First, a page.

- Technology helps improve quality of life for seniors
- Texting now used to communicate with children and grandchildren
- Video calling beginning to catch on with older generation
- Gap between seniors who embrace ICT and those who are yet to take the plunge.
A new study from Ericsson ConsumerLab carried out in the United States shows that seniors who use communications technology feel more enriched, informed, younger and more in touch with others and society.
This is the first generation of seniors who are able to utilize a wider range of communication technology in older age. Those who have taken up the technology feel more enriched, informed, young, and in touch with others as well as what is happening in society. In short, they feel they have an improved quality of life. The study found that the use of communication technology is bridging the gap between generations in a way that has never been the case with previous generations. Children and grandchildren can share their technology expertise, teaching and giving support to their parents and relatives and creating a common ground in their relationship.
With the growing presence of technology in today's daily life, there is an increasing digital divide between generations, but also within the older age group, with a majority who have not yet embraced usage of smartphones, tablets and new services.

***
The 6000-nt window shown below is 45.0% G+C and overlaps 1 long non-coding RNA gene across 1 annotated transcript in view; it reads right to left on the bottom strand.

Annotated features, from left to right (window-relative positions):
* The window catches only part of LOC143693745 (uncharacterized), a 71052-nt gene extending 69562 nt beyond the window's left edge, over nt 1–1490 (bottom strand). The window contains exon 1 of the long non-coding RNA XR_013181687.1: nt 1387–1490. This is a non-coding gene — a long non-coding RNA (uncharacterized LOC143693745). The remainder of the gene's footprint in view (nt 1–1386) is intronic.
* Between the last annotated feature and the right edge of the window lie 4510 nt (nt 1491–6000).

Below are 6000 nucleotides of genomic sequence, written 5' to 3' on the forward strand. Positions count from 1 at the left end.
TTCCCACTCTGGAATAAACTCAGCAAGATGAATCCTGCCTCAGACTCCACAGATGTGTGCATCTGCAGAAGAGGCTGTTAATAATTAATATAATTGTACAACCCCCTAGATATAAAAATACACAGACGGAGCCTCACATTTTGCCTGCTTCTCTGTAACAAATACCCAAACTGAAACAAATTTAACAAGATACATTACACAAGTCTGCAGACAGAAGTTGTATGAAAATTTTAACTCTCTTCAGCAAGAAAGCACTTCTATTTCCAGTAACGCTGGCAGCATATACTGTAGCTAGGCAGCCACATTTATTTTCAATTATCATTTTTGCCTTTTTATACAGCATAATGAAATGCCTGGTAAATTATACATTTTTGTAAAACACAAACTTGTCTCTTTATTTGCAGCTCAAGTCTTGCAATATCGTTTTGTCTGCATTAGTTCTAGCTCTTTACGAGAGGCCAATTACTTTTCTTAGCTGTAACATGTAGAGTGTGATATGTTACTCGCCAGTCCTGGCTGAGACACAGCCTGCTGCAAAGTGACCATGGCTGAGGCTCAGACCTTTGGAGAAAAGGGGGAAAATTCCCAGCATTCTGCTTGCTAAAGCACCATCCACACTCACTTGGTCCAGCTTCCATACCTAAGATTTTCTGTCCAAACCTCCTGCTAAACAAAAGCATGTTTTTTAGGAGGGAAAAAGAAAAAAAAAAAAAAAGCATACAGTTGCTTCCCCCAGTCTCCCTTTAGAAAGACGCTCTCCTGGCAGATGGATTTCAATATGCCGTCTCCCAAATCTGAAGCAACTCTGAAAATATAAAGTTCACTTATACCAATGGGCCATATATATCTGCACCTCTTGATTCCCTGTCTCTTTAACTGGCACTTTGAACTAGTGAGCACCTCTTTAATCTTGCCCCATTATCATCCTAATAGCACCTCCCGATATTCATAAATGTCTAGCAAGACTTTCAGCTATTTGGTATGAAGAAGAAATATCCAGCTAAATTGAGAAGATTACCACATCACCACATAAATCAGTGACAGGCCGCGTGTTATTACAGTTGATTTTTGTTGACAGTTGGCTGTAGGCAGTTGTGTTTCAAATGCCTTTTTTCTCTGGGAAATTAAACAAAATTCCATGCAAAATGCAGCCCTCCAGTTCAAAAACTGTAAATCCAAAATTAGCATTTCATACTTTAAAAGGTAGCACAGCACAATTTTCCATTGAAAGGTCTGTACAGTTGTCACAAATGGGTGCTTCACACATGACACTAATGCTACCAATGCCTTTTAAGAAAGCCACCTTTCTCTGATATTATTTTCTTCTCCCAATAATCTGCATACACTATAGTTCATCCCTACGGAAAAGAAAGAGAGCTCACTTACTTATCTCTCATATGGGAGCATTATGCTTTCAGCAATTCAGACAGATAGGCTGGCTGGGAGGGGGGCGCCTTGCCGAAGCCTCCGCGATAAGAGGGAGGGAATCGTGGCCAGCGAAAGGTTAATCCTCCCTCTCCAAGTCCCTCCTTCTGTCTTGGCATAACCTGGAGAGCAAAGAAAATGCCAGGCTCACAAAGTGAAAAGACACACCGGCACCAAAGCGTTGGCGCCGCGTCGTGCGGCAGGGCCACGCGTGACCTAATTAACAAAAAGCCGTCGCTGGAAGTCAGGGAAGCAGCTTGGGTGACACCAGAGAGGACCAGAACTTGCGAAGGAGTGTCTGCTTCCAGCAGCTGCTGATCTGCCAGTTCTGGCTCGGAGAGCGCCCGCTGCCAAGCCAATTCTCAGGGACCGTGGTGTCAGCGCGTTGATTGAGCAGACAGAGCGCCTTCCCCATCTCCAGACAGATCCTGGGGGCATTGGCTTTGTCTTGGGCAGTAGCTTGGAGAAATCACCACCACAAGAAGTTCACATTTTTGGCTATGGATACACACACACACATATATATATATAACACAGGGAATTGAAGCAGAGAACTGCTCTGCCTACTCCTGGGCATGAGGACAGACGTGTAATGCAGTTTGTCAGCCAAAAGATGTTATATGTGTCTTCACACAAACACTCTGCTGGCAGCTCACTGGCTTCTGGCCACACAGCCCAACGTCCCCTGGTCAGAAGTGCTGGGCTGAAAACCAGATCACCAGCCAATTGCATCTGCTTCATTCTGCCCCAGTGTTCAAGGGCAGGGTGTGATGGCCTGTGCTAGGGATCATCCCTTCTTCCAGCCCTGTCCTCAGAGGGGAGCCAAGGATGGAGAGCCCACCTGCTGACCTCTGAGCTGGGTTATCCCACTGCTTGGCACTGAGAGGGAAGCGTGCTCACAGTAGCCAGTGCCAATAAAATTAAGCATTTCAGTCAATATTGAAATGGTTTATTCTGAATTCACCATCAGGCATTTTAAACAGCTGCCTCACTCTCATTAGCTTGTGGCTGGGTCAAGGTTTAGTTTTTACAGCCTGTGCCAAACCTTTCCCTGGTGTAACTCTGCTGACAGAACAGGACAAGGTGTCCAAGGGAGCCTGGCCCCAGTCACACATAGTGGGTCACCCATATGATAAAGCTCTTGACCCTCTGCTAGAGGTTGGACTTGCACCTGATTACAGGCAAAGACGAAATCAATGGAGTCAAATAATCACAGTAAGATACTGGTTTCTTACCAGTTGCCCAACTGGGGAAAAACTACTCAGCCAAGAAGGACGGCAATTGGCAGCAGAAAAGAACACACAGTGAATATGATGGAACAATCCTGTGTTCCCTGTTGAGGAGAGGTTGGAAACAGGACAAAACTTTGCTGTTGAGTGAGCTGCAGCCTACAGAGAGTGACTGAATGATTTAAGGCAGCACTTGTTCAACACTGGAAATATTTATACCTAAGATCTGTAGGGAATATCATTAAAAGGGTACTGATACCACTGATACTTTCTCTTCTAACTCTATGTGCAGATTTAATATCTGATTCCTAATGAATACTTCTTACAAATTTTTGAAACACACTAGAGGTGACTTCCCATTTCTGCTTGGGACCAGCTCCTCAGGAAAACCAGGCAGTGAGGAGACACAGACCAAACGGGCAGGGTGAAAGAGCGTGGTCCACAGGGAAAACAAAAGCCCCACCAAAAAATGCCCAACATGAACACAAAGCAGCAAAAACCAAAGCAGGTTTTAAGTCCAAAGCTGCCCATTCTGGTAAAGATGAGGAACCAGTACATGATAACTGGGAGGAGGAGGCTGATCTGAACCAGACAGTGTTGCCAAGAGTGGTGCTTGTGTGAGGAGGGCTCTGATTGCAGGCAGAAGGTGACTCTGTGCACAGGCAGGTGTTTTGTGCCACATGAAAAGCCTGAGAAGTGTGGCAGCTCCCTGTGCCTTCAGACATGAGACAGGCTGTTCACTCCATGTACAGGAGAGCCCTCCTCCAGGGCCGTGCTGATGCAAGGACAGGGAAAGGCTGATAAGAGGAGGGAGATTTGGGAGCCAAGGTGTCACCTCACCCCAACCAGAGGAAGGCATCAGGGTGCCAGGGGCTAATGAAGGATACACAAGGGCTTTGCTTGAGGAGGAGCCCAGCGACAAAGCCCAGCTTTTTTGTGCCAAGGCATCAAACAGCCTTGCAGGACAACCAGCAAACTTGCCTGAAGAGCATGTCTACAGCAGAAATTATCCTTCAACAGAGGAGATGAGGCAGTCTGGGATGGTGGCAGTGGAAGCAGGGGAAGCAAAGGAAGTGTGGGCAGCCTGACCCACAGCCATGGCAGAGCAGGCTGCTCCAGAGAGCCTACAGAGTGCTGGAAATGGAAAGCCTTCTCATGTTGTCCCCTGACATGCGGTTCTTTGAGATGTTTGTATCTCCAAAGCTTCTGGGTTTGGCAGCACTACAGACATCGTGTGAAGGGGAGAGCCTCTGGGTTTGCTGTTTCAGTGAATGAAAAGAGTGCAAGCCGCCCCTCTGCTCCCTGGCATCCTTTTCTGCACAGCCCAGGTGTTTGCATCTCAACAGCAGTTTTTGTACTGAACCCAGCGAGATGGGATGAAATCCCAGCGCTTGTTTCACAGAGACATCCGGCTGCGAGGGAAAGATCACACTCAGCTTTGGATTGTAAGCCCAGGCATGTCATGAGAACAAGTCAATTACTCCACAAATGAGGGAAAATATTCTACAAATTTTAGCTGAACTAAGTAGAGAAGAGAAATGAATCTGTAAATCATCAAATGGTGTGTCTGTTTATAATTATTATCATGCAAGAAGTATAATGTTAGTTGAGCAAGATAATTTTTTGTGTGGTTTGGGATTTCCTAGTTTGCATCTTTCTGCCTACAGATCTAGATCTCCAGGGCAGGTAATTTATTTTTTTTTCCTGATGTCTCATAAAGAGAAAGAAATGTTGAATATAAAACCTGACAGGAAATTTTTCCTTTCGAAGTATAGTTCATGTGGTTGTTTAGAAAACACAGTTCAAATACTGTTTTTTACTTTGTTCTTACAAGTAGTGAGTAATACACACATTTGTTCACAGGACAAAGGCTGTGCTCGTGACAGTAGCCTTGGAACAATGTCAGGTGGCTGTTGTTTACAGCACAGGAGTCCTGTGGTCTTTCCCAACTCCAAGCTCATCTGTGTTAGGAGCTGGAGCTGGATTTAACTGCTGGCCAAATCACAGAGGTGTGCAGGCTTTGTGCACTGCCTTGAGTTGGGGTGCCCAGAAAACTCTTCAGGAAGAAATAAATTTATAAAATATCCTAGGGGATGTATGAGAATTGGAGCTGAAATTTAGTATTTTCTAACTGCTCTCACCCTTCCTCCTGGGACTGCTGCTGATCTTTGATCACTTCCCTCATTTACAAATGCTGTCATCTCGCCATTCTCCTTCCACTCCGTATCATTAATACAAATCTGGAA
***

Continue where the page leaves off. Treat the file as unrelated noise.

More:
Among the strongest influences for seniors to start using new communication modes are children and grandchildren. Texting has migrated to this generation from their younger relatives. This development is decreasing both voice and email usage, as seniors discover that younger generations prefer to communicate by text.
With its bigger screen and user-friendly interface, the tablet is an attractive device for 65-75 year olds, and is likely to increase in popularity for this generation.
Video calling is just beginning to catch on with the seniors who were interviewed.
Ann-Charlotte Kornblad, Senior Advisor, Consumer Insights at Ericsson ConsumerLab, says: "They see it as a perfect tool, with its easy handling enabling them to have conversations with close friends and family. It also allows for the details and circumstances of life to be shared."
Ericsson ConsumerLab conducted 30 interviews with seniors between the ages of 65 and 75 in the San Francisco area, with an additional eight in-home interviews also carried out.
NOTES TO EDITORS
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